Google’s Flight Search Breaks Promise on ITA Deal, Expedia Says

Google Inc. (GOOG) is breaking a promise made to antitrust regulators who approved its purchase of ITA Software Inc. this year by ranking its new flight information service ahead of rivals, according to Expedia Inc. (EXPE)

Google, which introduced its own flight search service Sept. 13, “excludes any link to online travel agencies, which are key options for comparison shopping,” according to testimony by Tom Barnett, Expedia’s outside counsel, prepared for delivery today at a Senate Judiciary antitrust subcommittee hearing on Google’s business practices on the Internet.

Google, in seeking regulators’ approval for the ITA deal, said it would use ITA technology to “benefit passengers, airlines and online travel agencies by making it easier for users to comparison shop for flights and airfares.” ITA makes software that provides online flight and ticket information aggregated from the airlines.

In his testimony, Barnett says Google failed to live up to that commitment.

Google debuted its flight-search service for a select group of cities including New York, San Francisco, Los Angeles and Dallas. The service offers flight options and links to airlines where tickets can be purchased directly. Links to online travel agencies including Expedia, TripAdvisor LLC and Kayak.com are now lower in the search results, following the so-called ‘Google box’ of flight information. Paid advertisements from travel companies precede the Google-generated flight information.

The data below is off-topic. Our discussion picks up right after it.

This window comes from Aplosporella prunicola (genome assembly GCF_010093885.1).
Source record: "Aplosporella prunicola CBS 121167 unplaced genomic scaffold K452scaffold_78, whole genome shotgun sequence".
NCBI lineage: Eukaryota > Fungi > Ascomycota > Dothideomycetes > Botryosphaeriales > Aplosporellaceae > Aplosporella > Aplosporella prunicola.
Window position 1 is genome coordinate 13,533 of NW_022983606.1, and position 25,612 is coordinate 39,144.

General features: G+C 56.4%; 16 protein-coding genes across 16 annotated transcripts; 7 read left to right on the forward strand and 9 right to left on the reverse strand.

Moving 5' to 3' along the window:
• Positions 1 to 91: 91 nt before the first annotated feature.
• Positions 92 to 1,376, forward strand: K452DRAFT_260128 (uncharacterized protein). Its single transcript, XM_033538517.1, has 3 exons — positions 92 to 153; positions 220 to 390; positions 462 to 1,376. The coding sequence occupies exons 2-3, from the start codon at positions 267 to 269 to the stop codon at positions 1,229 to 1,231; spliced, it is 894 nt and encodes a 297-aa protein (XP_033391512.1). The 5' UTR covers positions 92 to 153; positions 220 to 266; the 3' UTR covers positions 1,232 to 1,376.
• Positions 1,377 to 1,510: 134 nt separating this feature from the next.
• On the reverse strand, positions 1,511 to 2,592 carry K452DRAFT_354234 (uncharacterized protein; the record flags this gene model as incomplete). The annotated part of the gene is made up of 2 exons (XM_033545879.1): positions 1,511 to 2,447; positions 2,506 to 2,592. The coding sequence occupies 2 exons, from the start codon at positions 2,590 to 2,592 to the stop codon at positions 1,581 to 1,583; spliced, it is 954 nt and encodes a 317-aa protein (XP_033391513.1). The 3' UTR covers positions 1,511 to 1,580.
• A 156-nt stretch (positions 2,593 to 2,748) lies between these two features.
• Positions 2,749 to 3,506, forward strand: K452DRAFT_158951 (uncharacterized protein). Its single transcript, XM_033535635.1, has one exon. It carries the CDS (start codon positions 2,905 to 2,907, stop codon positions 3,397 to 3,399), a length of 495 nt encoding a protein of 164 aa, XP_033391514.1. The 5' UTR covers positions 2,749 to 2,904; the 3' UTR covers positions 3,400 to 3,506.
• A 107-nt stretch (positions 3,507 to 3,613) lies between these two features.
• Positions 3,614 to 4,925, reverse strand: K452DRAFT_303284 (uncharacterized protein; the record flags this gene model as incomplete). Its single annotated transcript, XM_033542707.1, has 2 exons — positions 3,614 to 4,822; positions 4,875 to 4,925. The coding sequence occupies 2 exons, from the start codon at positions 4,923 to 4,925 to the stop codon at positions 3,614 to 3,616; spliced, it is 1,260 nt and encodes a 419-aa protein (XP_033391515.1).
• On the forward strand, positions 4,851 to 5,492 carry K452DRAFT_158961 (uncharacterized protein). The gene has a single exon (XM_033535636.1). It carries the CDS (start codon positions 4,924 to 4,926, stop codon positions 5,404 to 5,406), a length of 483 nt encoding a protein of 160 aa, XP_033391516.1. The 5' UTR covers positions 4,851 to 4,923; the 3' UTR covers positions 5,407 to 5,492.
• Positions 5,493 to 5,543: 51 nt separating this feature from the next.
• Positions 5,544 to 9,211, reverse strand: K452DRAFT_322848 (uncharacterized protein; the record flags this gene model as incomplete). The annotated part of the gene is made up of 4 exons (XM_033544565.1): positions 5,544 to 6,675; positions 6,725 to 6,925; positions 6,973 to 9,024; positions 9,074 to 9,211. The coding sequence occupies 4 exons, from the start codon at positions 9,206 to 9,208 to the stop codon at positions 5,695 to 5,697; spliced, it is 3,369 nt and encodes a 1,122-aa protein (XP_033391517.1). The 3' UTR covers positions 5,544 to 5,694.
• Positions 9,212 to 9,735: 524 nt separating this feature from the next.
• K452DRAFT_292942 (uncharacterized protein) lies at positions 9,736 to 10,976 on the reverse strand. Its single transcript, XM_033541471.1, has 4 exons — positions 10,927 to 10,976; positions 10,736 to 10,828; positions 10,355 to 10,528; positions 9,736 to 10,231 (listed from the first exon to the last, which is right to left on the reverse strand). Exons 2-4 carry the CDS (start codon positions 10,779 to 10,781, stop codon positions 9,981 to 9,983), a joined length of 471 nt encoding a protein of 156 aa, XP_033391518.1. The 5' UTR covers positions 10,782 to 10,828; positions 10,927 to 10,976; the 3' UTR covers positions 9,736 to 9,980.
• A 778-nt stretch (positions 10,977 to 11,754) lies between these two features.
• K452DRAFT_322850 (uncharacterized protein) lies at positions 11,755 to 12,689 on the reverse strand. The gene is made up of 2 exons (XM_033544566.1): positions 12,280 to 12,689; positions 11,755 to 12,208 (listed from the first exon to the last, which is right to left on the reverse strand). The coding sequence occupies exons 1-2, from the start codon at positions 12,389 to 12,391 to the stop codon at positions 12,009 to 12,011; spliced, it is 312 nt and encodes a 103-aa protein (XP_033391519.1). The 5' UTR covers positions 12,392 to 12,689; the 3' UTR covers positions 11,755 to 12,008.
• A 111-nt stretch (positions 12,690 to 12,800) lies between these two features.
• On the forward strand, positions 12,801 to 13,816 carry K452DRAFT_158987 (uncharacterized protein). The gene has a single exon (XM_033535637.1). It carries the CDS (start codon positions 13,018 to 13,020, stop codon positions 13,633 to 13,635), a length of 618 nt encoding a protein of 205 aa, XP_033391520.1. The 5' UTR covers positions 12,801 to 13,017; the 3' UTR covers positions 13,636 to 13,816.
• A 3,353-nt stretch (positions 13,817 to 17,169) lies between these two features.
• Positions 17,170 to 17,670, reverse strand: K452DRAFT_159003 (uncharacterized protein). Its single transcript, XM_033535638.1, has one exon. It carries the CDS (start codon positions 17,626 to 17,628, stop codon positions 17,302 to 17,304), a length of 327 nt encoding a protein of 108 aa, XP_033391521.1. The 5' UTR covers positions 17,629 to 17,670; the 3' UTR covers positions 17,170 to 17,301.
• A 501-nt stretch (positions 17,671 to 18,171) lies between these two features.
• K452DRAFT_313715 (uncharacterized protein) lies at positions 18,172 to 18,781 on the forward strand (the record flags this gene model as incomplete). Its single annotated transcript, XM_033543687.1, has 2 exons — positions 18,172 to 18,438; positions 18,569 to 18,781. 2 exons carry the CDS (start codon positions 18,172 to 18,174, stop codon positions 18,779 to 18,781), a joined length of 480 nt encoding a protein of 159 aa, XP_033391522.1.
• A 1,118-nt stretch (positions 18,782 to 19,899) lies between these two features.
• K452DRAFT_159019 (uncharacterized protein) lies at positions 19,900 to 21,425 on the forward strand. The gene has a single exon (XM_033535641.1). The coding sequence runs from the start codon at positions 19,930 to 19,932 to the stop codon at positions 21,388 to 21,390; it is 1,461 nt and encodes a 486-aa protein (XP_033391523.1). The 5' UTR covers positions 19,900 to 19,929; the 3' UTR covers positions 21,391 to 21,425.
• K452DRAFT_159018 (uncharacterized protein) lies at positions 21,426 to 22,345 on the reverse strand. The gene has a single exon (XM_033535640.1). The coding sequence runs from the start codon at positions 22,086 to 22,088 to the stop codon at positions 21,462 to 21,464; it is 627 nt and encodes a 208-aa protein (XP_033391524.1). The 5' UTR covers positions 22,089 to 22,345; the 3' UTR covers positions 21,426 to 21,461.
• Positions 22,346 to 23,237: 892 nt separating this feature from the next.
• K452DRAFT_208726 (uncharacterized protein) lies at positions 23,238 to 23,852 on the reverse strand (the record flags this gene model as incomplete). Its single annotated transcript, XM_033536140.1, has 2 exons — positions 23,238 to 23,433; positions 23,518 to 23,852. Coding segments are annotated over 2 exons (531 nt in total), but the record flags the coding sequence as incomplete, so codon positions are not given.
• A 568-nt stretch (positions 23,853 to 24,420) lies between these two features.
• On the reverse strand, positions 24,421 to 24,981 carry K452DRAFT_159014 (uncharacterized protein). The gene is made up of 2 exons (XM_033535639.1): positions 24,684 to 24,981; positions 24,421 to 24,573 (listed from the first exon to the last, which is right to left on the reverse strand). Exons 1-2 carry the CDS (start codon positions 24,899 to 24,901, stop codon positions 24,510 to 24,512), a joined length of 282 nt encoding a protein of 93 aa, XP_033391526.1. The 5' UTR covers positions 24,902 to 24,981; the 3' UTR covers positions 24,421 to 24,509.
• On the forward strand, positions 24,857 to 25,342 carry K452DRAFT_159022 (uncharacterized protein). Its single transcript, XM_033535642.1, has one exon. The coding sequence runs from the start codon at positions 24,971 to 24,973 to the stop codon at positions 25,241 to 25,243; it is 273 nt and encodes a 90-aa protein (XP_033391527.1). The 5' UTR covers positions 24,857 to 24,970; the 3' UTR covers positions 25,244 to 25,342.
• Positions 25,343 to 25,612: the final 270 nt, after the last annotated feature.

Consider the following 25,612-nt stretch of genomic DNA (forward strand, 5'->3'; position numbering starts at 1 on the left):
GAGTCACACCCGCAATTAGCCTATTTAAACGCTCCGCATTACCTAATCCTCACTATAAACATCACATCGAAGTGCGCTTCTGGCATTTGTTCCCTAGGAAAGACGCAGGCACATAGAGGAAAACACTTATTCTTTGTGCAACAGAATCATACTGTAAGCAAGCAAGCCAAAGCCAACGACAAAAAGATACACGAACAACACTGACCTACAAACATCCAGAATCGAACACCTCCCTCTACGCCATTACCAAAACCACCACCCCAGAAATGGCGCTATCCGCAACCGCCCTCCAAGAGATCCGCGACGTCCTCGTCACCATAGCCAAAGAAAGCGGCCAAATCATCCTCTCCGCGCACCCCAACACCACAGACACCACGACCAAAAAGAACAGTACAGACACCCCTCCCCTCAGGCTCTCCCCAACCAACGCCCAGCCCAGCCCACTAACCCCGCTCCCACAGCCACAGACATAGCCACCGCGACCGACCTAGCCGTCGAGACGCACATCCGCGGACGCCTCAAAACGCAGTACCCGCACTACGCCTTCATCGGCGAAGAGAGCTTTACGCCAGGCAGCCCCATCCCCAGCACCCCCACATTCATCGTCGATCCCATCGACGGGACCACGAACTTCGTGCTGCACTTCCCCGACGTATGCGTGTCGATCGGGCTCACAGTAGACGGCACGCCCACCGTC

‘New Version’

The U.S. Justice Department approved Google’s $700 million purchase of ITA on April 9 on the condition that it make airline flight information available to search-engine rivals, put up firewalls protecting client data and let the government review any complaints that it was acting unfairly.

Google’s new service utilizes an updated version of ITA software that isn’t available to others, undermining consumers’ choices, Barnett says in his testimony.

Adam Kovacevich, a spokesman for Mountain View, California- based Google, pointed to terms of the consent decree which don’t require Google to provide outsiders with any technology it develops exclusively for its own use.

“Airlines control how their flights are marketed, so as with other flight-search providers, our booking links point to airline websites only,” Kovacevich said in an e-mail. “We’re working to create additional opportunities for our other partners in the travel industry to participate as well.”

Opposition Group

Expedia along with Microsoft Corp. (MSFT), Kayak.com, and other Google competitors banded together as FairSearch.org to oppose the acquisition of Cambridge, Massachusetts-based ITA, which provides data for online travel sites such as Orbitz Worldwide Inc. and Hotwire Inc. They said the deal would reduce competition and called on the Justice Department to impose conditions for the transaction.

Antitrust scrutiny of Google is broadening. The U.S. Federal Trade Commission is examining whether Google is abusing its position as owner of the most popular search engine, while the state of Texas and the European Commission are conducting their own probes. The Justice Department is reviewing Google’s proposed $400 million purchase of Internet advertising company Admeld Inc. Google has said it is working with regulators to answer their questions.

At today’s hearing, testimony is also scheduled from Google Chairman Eric Schmidt, followed by a panel that, besides Barnett, is slated to include Jeff Katz, chief executive officer of Nextag Inc., Yelp Inc. co-founder and Chief Executive Officer Jeremy Stoppelman and Susan Creighton, a partner with Wilson Sonsini Goodrich & Rosati PC, Google’s outside antitrust lawyer.

To contact the reporter on this story: Sara Forden in Washington at sforden@bloomberg.net

To contact the editor responsible for this story: Michael Hytha at mhytha@bloomberg.net

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